South Africa is one of eight emerging nations whose police forces are profiled in a new book titled Police Corruption and Police Reforms in Developing Societies. The volume, edited by Kempe Ronald Hope, Sr., looks at efforts to combat police corruption in Argentina, Cameroon, Ghana, India, Kenya, Solomon Islands, Trinidad and Tobago, and South Africa, as well as Hong Kong.

Hope is a senior governance advisor at the UN Development Programme in Nairobi, Kenya. A respected academic, he is a former professor of development studies at the University of Botswana, and the founding director of the SADC Centre of Specialisation in Public Administration and Management. Hope has published over 15 books and monographs, and more than 100 journal articles.

Using case studies, the book examines the causes and consequences of corruption in the countries in question, as well as the methods they have developed to tackle the problem. These methods include a mix of organisational reforms, new training programs, the introduction of ethics codes and civilian oversight bodies, reforms to recruitment and promotion, and increases in pay in search of a professional, non-corrupt police service that can maintain order while upholding democratic ideals.

Hope points out that there is no easy, one-size-fits-all solution and the way forward relies on the individual country contexts.

In South Africa’s case, the chapter is titled A schizophrenic system for combating the scourge of police corruption. Its author, Cornelis Roelofse, outlines key policy inconsistencies and contradictions, as well as political and administrative interference, which have contributed to the situation. Roelofse is professor of criminology and criminal justice at the University of Limpopo in Polokwane. He is also a member of the board of the Policing Association of South Africa, and has published on policing, security and crime prevention.

His chapter is subdivided into sections covering the theoretical context, oversight of police, and police leadership, as well as a background and conclusion. “More than two decades after the first universal franchise election in South Africa and a completely transformed police service, there is still mounting evidence of grand-scale corruption in the police,” Roelofse says at the start of the chapter. “At the onset, it is essential to emphasize that police corruption is a secretive phenomenon. Such practices not only are perpetrated in clandestine ways but also often go unreported due to fear and intimidation of those affected and reciprocal benefits derived through bribing.”

South Africa’s police force is widely perceived to be corrupt – in Transparency International’s 2013 Global Corruption Barometer, 83% of respondents in South Africa felt that the police were corrupt.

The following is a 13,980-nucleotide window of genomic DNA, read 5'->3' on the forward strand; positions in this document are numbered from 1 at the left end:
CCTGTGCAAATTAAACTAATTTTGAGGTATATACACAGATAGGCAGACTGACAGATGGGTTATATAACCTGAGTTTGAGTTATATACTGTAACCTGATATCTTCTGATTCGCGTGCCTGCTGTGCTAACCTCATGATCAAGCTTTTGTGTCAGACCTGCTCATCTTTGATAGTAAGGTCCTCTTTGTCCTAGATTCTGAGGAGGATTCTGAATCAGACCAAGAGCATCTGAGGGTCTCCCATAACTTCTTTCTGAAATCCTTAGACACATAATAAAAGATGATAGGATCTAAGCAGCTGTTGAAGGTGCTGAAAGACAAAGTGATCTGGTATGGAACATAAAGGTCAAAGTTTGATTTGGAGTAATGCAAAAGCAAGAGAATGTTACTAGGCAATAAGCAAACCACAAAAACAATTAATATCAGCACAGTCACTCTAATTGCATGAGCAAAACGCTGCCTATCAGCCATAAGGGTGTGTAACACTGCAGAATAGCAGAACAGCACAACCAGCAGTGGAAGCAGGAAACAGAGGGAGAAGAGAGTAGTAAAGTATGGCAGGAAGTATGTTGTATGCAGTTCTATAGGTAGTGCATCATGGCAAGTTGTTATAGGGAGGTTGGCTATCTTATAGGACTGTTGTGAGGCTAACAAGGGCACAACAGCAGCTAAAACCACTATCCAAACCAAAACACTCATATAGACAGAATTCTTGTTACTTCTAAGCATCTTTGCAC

“Corruption in the police is not confined to developing societies,” Roelofse notes, “but what is common is the fact that corruption is endemic in a sizeable majority of police organisations.”

Police corruption unpacked

In this particular book, police corruption is defined as: any action or omission, a promise of any action or omission. or any attempt of action or omission committed by a police officer or a group of police officers, characterised by the police officer’s misuse of the official position and motivated in significant part with the achievement of personal/private or organisational gain or advantage.

“This way of defining police corruption … thus allows us to include behaviour that could be otherwise classified as extortion, robbery, burglary, theft, or overzealous policing with the aim of personal advancement,” notes the book. “This broad functional definition acknowledges that police corruption can be identified as deviant, dishonest, improper, unethical, or criminal behaviour by a police officer.”

Interestingly, the book argues that this broader approach can now include related offences such as outrageous police shootings or incidents of brutality that blatantly violate human rights. “These should also come under the rubric of corruption since they reflect a police culture that subverts official standards of accountability.”

The book points out that when police officers engage in corrupt activities without the cover of their police role, they are merely criminals. “Police corruption, as it is generally accepted, necessarily involves an abuse of position, and what is corrupted is the special trust invested in the occupation of police officer and therefore the special trust enjoyed by all police officers.”

Police officers are held to a higher standard of behaviour by society because they are stewards of the public trust and are empowered to lawfully apply force. They take an oath of office, are expected to comply with professional codes of ethics, and are subject to various laws, rules, regulations, and standing orders.